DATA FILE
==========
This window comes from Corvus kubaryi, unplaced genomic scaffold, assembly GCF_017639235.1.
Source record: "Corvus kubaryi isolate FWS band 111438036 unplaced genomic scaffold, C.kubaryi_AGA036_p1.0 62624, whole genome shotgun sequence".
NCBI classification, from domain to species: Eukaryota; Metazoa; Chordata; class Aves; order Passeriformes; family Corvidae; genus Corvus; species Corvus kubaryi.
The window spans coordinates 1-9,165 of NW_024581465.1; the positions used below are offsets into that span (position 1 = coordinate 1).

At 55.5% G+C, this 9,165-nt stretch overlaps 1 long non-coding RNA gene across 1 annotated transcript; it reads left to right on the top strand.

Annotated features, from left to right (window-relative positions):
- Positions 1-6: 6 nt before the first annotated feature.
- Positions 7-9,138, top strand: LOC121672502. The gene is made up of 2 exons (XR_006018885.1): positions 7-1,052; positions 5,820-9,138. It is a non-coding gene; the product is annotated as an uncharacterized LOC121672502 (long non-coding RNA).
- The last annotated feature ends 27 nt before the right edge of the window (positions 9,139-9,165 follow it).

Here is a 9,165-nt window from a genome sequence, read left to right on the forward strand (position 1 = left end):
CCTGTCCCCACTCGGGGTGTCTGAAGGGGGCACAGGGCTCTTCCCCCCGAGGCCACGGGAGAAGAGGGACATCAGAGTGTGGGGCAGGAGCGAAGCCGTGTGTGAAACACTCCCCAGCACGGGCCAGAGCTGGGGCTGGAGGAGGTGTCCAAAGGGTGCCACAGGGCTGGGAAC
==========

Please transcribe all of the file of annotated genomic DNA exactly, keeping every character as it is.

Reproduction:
This window comes from Corvus kubaryi, unplaced genomic scaffold, assembly GCF_017639235.1.
Source record: "Corvus kubaryi isolate FWS band 111438036 unplaced genomic scaffold, C.kubaryi_AGA036_p1.0 62624, whole genome shotgun sequence".
NCBI classification, from domain to species: Eukaryota; Metazoa; Chordata; class Aves; order Passeriformes; family Corvidae; genus Corvus; species Corvus kubaryi.
The window spans coordinates 1-9,165 of NW_024581465.1; the positions used below are offsets into that span (position 1 = coordinate 1).

At 55.5% G+C, this 9,165-nt stretch overlaps 1 long non-coding RNA gene across 1 annotated transcript; it reads left to right on the top strand.

Annotated features, from left to right (window-relative positions):
- Positions 1-6: 6 nt before the first annotated feature.
- Positions 7-9,138, top strand: LOC121672502. The gene is made up of 2 exons (XR_006018885.1): positions 7-1,052; positions 5,820-9,138. It is a non-coding gene; the product is annotated as an uncharacterized LOC121672502 (long non-coding RNA).
- The last annotated feature ends 27 nt before the right edge of the window (positions 9,139-9,165 follow it).

Here is a 9,165-nt window from a genome sequence, read left to right on the forward strand (position 1 = left end):
CCTGTCCCCACTCGGGGTGTCTGAAGGGGGCACAGGGCTCTTCCCCCCGAGGCCACGGGAGAAGAGGGACATCAGAGTGTGGGGCAGGAGCGAAGCCGTGTGTGAAACACTCCCCAGCACGGGCCAGAGCTGGGGCTGGAGGAGGTGTCCAAAGGGTGCCACAGGGCTGGGAAC